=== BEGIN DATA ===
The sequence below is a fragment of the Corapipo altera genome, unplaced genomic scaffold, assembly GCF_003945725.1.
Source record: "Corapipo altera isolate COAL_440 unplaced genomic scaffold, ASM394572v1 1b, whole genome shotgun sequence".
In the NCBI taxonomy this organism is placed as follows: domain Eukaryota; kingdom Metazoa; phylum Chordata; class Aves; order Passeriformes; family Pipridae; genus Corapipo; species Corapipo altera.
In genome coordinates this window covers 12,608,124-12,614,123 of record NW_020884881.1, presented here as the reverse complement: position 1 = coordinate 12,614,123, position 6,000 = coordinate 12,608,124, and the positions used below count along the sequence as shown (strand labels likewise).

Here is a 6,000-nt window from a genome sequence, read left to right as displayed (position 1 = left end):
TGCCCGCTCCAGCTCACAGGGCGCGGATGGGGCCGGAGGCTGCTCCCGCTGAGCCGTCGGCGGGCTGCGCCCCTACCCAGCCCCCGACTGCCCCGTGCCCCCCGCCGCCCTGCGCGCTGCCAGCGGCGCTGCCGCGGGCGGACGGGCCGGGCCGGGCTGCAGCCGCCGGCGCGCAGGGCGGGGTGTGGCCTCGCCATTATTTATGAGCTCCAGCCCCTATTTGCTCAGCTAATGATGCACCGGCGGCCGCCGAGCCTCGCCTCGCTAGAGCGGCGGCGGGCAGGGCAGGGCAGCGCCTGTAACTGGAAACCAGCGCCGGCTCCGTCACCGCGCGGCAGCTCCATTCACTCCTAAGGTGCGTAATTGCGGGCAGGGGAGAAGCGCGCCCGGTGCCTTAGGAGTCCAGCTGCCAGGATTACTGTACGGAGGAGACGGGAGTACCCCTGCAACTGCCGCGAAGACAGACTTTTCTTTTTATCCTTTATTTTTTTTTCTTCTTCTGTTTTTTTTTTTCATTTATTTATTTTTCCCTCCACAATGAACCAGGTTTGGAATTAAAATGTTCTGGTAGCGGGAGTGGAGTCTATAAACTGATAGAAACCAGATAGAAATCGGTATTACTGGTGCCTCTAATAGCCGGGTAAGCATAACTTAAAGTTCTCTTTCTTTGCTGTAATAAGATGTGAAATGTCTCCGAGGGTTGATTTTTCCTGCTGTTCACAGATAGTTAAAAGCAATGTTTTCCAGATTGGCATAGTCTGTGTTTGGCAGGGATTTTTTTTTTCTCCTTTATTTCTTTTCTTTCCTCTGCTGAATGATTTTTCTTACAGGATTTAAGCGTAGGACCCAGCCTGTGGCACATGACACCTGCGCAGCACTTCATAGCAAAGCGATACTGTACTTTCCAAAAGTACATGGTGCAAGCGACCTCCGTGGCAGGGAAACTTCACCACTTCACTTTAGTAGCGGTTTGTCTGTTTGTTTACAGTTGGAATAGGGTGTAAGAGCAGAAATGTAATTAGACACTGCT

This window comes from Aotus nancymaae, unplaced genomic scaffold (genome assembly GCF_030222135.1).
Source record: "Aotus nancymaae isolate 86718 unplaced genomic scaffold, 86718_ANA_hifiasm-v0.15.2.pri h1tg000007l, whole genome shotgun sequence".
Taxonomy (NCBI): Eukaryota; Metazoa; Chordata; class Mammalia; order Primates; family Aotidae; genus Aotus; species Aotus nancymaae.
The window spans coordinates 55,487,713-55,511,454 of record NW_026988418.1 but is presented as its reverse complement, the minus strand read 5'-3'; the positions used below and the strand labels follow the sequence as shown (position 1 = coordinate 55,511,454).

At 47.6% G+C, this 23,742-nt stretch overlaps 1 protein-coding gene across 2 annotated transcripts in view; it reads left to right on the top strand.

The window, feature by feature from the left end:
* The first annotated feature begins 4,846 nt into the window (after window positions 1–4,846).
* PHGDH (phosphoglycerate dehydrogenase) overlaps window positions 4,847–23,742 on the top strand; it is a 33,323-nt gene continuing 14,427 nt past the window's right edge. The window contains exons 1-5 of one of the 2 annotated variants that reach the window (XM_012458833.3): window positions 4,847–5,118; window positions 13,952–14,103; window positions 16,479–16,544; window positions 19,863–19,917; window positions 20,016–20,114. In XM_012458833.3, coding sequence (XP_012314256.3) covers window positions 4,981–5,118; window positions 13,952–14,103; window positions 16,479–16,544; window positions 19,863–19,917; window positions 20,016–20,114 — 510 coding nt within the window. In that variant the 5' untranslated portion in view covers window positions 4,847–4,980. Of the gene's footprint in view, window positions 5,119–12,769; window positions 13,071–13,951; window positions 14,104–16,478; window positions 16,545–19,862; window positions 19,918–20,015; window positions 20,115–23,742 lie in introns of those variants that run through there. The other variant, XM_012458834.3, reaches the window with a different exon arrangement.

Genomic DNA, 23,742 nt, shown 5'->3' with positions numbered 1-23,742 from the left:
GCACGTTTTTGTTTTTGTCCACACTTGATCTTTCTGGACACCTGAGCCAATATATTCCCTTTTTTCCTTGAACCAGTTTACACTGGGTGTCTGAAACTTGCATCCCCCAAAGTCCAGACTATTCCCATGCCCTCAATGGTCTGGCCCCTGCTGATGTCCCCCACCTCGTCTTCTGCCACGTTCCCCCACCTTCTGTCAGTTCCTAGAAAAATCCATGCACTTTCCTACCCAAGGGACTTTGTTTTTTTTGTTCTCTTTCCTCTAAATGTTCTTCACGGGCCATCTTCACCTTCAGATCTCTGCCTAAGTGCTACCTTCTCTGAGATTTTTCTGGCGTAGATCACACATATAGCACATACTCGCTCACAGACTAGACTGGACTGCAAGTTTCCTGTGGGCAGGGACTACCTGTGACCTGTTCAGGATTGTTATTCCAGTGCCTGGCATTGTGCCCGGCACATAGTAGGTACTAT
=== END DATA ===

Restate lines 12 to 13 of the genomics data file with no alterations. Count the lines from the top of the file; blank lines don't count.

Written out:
The window, feature by feature from the left end:
* The first annotated feature begins 4,846 nt into the window (after window positions 1–4,846).